My home office space has felt like a joke for much of our time in the condo. For the first 6 to 9 months, I was working at the dining room table. When we finally found a desk that was a good size, style, etc., we had a hard time figuring out exactly where we wanted it to go.

Picture Rail Office Shelving

We settled on putting it in the bedroom. In our little one bedroom condo, the choices were between the kitchen, living room and bedroom, and as P does a lot of work in the living room with the TV on in the background to stay current on his industry, I wanted to have my own space where I could shut the door if necessary.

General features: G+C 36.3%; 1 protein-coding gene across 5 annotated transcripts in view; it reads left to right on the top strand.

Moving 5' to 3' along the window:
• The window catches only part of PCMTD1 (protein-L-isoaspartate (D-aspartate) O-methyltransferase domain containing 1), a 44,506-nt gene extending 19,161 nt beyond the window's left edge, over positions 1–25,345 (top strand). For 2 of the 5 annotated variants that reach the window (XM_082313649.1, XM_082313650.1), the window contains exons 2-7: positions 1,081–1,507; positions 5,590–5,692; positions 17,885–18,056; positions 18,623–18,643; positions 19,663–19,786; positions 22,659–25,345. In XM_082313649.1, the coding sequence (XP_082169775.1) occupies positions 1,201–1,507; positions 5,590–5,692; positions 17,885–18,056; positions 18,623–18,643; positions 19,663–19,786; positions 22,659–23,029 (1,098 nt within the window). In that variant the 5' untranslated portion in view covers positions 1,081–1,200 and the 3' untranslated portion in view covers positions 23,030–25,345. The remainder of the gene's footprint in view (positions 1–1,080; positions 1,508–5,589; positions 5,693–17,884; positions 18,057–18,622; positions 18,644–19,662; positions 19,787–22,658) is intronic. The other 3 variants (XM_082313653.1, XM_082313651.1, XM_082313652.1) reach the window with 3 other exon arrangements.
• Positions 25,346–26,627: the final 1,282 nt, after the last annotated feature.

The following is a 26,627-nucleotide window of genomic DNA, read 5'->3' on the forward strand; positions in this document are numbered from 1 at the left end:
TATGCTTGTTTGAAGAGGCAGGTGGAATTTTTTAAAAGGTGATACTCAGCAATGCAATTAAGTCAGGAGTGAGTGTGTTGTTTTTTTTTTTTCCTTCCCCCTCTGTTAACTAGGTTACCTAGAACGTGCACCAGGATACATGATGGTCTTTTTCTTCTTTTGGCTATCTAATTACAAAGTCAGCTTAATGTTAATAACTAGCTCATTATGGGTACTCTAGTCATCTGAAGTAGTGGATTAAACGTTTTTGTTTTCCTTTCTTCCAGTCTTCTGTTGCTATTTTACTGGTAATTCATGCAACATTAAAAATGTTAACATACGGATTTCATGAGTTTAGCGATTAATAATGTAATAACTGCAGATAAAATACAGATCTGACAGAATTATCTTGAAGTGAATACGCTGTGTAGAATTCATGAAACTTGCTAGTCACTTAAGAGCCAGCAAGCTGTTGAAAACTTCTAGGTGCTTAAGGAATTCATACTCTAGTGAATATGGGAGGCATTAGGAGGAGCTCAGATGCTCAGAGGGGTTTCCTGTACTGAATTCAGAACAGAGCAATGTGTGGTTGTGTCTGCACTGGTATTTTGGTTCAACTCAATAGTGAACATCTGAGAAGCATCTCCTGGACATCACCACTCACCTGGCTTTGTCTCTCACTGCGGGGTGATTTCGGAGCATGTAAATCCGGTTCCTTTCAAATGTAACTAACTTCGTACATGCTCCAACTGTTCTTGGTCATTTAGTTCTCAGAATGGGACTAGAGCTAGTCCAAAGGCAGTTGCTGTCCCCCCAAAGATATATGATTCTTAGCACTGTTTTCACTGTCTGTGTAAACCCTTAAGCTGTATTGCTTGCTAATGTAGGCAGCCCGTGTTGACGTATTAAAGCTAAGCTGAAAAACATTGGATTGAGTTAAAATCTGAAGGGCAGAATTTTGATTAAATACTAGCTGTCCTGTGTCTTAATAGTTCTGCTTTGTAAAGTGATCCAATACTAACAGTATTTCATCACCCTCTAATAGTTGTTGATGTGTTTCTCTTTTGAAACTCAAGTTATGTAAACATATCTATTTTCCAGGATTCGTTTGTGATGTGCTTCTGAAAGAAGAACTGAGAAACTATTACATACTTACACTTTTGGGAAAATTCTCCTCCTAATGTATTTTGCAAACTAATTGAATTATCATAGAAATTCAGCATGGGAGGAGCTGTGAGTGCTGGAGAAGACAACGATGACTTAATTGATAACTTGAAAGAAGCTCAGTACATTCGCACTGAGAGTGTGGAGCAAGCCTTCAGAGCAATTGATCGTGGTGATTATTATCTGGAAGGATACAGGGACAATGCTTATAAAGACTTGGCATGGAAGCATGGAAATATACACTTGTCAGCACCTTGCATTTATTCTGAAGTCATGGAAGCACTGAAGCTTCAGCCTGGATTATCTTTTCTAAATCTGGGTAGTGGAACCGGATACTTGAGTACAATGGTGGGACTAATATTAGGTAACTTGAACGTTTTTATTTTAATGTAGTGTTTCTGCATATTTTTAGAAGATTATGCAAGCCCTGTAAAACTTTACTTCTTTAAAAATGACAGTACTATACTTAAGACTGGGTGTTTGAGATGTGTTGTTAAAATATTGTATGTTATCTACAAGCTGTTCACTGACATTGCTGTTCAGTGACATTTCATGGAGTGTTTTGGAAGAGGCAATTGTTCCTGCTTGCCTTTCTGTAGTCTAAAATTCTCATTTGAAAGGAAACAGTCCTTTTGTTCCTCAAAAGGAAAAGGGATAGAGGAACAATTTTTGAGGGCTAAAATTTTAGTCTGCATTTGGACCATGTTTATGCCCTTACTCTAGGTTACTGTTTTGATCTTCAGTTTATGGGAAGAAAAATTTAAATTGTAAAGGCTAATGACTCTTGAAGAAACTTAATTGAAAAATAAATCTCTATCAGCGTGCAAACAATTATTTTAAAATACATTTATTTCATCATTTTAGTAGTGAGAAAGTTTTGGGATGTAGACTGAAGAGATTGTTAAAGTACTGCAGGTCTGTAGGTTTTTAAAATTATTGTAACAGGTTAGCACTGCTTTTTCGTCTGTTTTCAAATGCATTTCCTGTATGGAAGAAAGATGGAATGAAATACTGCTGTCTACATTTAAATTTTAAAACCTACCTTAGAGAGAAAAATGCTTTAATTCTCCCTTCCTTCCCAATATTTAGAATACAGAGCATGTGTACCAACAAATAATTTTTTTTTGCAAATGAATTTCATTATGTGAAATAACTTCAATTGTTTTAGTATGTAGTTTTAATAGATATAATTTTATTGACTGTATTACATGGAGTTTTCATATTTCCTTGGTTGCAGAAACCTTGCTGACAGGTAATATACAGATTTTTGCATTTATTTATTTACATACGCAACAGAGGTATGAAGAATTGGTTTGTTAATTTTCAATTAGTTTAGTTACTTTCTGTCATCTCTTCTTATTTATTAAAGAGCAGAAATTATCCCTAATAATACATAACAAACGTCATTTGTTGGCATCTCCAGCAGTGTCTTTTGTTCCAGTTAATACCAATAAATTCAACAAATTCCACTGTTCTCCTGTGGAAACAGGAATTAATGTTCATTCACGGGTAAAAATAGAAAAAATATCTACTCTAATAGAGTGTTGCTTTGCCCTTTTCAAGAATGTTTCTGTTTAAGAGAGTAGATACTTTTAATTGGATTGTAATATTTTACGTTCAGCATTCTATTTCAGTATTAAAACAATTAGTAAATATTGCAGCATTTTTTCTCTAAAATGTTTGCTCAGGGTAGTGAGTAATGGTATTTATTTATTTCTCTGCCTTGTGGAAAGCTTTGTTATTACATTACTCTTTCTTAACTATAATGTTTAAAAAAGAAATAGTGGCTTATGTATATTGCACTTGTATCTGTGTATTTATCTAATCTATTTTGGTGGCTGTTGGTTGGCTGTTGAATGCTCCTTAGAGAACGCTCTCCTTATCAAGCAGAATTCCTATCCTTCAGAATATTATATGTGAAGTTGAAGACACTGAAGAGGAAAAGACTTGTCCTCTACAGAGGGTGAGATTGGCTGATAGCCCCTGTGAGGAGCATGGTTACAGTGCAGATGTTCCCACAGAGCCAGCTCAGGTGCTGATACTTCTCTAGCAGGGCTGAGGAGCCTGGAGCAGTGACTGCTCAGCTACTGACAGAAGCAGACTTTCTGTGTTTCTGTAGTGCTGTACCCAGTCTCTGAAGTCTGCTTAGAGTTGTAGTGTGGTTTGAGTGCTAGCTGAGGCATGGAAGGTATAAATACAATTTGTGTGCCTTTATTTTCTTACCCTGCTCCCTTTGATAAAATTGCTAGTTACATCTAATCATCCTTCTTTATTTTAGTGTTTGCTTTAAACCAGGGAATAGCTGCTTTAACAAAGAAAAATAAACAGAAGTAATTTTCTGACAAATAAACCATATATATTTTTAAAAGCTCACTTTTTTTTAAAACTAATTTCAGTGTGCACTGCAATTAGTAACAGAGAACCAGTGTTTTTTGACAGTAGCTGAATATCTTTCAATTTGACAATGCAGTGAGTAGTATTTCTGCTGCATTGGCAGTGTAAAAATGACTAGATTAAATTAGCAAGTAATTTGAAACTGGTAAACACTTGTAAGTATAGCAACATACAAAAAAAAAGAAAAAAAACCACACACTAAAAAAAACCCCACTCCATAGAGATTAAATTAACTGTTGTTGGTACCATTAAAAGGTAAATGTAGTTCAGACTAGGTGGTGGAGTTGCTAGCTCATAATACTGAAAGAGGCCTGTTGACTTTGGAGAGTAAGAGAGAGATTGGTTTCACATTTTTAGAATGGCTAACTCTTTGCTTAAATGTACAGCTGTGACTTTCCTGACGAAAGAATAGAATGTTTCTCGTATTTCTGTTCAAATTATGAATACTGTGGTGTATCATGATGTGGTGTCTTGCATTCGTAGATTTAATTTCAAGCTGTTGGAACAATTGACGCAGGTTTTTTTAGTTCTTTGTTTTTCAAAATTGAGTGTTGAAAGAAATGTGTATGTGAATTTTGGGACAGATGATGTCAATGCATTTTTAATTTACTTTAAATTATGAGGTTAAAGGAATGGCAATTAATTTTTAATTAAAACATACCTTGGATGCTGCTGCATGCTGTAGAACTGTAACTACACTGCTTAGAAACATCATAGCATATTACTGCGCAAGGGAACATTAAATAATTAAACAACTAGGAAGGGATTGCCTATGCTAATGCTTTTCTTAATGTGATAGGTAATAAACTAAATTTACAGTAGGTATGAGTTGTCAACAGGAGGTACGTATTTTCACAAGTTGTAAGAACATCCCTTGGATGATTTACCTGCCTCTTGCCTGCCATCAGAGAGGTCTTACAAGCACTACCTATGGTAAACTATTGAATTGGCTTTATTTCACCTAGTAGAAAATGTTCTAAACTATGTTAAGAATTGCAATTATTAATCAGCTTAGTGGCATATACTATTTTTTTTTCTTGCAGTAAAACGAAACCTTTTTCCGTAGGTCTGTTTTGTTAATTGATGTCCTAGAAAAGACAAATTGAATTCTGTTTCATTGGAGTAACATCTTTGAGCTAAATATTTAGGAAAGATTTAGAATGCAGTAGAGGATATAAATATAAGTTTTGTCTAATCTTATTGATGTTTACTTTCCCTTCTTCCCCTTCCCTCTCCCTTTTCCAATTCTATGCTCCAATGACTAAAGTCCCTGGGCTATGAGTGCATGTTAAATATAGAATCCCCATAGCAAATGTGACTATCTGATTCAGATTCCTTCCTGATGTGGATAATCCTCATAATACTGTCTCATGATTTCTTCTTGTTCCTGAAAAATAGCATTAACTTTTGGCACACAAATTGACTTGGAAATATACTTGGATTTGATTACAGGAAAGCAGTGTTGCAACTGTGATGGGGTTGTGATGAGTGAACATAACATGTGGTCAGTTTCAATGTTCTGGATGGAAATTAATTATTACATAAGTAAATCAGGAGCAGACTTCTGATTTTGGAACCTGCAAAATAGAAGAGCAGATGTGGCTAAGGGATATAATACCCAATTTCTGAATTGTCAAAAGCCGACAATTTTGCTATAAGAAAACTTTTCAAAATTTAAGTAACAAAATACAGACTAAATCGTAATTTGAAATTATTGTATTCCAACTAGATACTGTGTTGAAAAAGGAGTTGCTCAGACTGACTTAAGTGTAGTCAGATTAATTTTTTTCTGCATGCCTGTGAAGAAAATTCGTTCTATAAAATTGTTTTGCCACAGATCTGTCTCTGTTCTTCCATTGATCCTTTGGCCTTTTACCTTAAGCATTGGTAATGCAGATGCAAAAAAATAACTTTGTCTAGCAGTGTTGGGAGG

We first added the desk near the door, we tried to add an old shelving unit from Ikea to see if it worked there and ultimately it just felt too crowded, but I had a plan! We shifted the layout around and now the desk space feels like a comfortable work place for me to do my thing whether I’m spreading out on the surface with layouts and material planning or I’m typing away working on the blog.

But still there was something missing. When I chose the desk, I wanted something minimal. When you have a small space and you are adding a substantial piece of furniture, you don’t want it to take over the space or weigh it down too much. That said, my desk really doesn’t have any storage. What’s more is that since I do often find myself using the entire surface to work through spaces that are in process I really wanted to do something to relieve the surface space from having to carry the necessities… so we added shelves!

(Click on any picture below to expand the gallery.)